Bliar himself has always been primarily a foreign affairs premier, dragging this country into little war after little war outwith the national interest, culminating in the utter shambles of the Iraq Attaq. His vaunted informal style has Oprah-ised politics; his attitude to graft and sleaze matches anything in the Major/Lamont years. The spin and bullyboy tactics of the Alistair Campbell school of propagandist have cheapened debate and driven half the electorate to a queasy apathy. Blair has so disgusted his own members that the Labour Party has lost half its subscribers, while at least one-quarter of its MPs are now eager to court electoral suicide to be rid of the grinning prig.

    Bliar is still wistfully casting around for a ‘project’ and a place in history within months, maybe, of leaving Number Ten. That says it all. He never attacked the Thing, as Cobbett would call it, when he was in full vigour. The NHS, the deadbeat educational establishment, bloated local government… all were allowed to go on growing like Triffids. In Scotland Bliar set up a divisive, tinpot, glorified county council which has become a gravy train-de-luxe for Nationwide Conference-level political hacks; its Tory opposition leader has just had to resign after claiming £11,000 in taxi fares last year.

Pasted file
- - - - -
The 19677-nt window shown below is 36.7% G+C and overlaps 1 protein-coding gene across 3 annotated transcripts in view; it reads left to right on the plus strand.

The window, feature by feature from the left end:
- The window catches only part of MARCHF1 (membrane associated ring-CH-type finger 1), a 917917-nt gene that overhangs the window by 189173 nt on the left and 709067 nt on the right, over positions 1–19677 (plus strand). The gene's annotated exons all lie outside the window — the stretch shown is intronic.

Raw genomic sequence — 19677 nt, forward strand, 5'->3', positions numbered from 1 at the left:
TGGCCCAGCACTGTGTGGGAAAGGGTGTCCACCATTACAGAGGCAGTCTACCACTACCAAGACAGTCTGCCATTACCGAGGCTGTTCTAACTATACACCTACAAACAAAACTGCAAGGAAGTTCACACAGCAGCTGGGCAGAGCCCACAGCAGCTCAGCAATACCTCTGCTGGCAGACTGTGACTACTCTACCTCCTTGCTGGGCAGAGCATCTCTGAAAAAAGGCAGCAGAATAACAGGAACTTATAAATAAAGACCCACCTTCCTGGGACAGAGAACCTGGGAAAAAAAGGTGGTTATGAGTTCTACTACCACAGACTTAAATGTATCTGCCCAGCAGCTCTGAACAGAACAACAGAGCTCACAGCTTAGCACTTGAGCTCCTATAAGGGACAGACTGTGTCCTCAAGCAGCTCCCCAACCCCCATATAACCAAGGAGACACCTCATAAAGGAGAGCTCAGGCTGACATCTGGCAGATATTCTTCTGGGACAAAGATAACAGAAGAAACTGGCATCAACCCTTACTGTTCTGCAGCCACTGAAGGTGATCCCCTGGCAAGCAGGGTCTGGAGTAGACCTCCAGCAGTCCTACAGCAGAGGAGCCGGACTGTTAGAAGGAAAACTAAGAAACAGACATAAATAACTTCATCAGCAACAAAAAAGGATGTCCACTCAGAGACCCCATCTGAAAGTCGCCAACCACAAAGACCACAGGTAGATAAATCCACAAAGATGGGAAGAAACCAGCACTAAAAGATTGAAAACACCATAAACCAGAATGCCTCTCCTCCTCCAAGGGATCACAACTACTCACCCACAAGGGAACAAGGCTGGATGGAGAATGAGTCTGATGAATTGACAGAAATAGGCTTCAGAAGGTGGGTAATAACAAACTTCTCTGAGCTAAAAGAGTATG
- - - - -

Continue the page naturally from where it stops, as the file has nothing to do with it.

Despised around the globe as a lackey of Emperor George, exposed to terrorism at the heart of the capital in consequence, no longer the exemplar of economic and public sector reform it was in Mrs Thatcher’s day, Britain is being left in a sad old state by the head prefect. Who can think Brown will do any better? Hope deferred maketh the heart sick. Brown, like Eden, has waited too long.

  • Verity

    L’universal – I believe the slimy Gordon Brown who gives me the absolute creeps, was forced to make interest rates the responsibility of the BoE by the EU. (I could be wrong, but that’s what I read somewhere.)

    I don’t think Brown will ever be prime minister. He is terribly unattractive. I can’t bear to watch that mouth wobbling around. The Labour electorate could probably have overcome their revulsion if he had delivered a sound, booming economy. But, as ever with Labour, he has wrecked what the Conservatives left with his rabid, mad dog communism and class hatred. (As he rides around in a chauffeur driven limousine. Has David Blunkett had to give his car and driver up yet, by the way, as he is just an ordinary MP?)